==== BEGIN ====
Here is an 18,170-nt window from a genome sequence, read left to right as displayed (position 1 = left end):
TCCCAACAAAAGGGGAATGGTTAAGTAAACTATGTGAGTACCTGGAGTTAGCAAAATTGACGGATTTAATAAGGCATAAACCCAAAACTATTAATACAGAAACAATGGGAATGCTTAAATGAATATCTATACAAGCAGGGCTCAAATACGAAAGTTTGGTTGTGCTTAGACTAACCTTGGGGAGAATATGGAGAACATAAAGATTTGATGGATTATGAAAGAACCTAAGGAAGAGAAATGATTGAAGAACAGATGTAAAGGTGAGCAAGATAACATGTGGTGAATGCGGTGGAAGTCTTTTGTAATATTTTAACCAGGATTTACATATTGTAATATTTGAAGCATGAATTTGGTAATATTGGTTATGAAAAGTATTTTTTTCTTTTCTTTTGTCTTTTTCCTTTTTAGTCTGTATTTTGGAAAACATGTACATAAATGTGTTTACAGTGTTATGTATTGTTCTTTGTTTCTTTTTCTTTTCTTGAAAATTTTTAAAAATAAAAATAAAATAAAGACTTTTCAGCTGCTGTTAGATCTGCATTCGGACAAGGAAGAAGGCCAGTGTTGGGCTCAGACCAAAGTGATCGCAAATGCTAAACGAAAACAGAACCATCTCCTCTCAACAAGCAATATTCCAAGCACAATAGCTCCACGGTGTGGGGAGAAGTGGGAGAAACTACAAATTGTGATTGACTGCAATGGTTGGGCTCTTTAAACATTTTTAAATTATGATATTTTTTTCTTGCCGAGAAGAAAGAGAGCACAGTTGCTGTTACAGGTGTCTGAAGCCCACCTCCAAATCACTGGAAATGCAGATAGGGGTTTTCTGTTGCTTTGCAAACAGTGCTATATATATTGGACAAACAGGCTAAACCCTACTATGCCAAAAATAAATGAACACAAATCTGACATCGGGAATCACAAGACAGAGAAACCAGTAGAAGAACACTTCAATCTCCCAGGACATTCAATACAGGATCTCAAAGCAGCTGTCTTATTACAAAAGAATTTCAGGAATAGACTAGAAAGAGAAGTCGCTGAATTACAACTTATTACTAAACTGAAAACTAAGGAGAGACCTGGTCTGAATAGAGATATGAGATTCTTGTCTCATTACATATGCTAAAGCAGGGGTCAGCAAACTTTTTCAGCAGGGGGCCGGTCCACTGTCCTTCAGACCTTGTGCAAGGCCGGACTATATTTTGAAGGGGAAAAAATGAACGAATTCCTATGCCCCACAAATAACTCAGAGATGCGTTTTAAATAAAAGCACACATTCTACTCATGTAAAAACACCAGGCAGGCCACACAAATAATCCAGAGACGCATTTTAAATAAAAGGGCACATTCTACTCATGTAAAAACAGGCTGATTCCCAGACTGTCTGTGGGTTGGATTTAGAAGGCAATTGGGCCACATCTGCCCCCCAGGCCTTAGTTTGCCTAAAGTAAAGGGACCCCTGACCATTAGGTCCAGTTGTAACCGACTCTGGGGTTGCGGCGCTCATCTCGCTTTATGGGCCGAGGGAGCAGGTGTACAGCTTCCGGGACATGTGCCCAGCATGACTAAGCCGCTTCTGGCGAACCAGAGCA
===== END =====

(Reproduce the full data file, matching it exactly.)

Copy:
Here is an 18,170-nt window from a genome sequence, read left to right as displayed (position 1 = left end):
TCCCAACAAAAGGGGAATGGTTAAGTAAACTATGTGAGTACCTGGAGTTAGCAAAATTGACGGATTTAATAAGGCATAAACCCAAAACTATTAATACAGAAACAATGGGAATGCTTAAATGAATATCTATACAAGCAGGGCTCAAATACGAAAGTTTGGTTGTGCTTAGACTAACCTTGGGGAGAATATGGAGAACATAAAGATTTGATGGATTATGAAAGAACCTAAGGAAGAGAAATGATTGAAGAACAGATGTAAAGGTGAGCAAGATAACATGTGGTGAATGCGGTGGAAGTCTTTTGTAATATTTTAACCAGGATTTACATATTGTAATATTTGAAGCATGAATTTGGTAATATTGGTTATGAAAAGTATTTTTTTCTTTTCTTTTGTCTTTTTCCTTTTTAGTCTGTATTTTGGAAAACATGTACATAAATGTGTTTACAGTGTTATGTATTGTTCTTTGTTTCTTTTTCTTTTCTTGAAAATTTTTAAAAATAAAAATAAAATAAAGACTTTTCAGCTGCTGTTAGATCTGCATTCGGACAAGGAAGAAGGCCAGTGTTGGGCTCAGACCAAAGTGATCGCAAATGCTAAACGAAAACAGAACCATCTCCTCTCAACAAGCAATATTCCAAGCACAATAGCTCCACGGTGTGGGGAGAAGTGGGAGAAACTACAAATTGTGATTGACTGCAATGGTTGGGCTCTTTAAACATTTTTAAATTATGATATTTTTTTCTTGCCGAGAAGAAAGAGAGCACAGTTGCTGTTACAGGTGTCTGAAGCCCACCTCCAAATCACTGGAAATGCAGATAGGGGTTTTCTGTTGCTTTGCAAACAGTGCTATATATATTGGACAAACAGGCTAAACCCTACTATGCCAAAAATAAATGAACACAAATCTGACATCGGGAATCACAAGACAGAGAAACCAGTAGAAGAACACTTCAATCTCCCAGGACATTCAATACAGGATCTCAAAGCAGCTGTCTTATTACAAAAGAATTTCAGGAATAGACTAGAAAGAGAAGTCGCTGAATTACAACTTATTACTAAACTGAAAACTAAGGAGAGACCTGGTCTGAATAGAGATATGAGATTCTTGTCTCATTACATATGCTAAAGCAGGGGTCAGCAAACTTTTTCAGCAGGGGGCCGGTCCACTGTCCTTCAGACCTTGTGCAAGGCCGGACTATATTTTGAAGGGGAAAAAATGAACGAATTCCTATGCCCCACAAATAACTCAGAGATGCGTTTTAAATAAAAGCACACATTCTACTCATGTAAAAACACCAGGCAGGCCACACAAATAATCCAGAGACGCATTTTAAATAAAAGGGCACATTCTACTCATGTAAAAACAGGCTGATTCCCAGACTGTCTGTGGGTTGGATTTAGAAGGCAATTGGGCCACATCTGCCCCCCAGGCCTTAGTTTGCCTAAAGTAAAGGGACCCCTGACCATTAGGTCCAGTTGTAACCGACTCTGGGGTTGCGGCGCTCATCTCGCTTTATGGGCCGAGGGAGCAGGTGTACAGCTTCCGGGACATGTGCCCAGCATGACTAAGCCGCTTCTGGCGAACCAGAGCA